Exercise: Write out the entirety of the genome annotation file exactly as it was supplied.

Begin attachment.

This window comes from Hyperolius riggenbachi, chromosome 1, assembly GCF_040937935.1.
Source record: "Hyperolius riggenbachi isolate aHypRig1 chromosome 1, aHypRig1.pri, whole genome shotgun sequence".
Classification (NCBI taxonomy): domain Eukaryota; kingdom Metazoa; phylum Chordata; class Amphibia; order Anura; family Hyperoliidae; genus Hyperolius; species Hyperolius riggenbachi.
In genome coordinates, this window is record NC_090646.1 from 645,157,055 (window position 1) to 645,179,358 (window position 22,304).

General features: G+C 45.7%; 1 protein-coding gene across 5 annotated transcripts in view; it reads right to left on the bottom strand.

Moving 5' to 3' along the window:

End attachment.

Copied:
This window comes from Hyperolius riggenbachi, chromosome 1, assembly GCF_040937935.1.
Source record: "Hyperolius riggenbachi isolate aHypRig1 chromosome 1, aHypRig1.pri, whole genome shotgun sequence".
Classification (NCBI taxonomy): domain Eukaryota; kingdom Metazoa; phylum Chordata; class Amphibia; order Anura; family Hyperoliidae; genus Hyperolius; species Hyperolius riggenbachi.
In genome coordinates, this window is record NC_090646.1 from 645,157,055 (window position 1) to 645,179,358 (window position 22,304).

General features: G+C 45.7%; 1 protein-coding gene across 5 annotated transcripts in view; it reads right to left on the bottom strand.

Moving 5' to 3' along the window: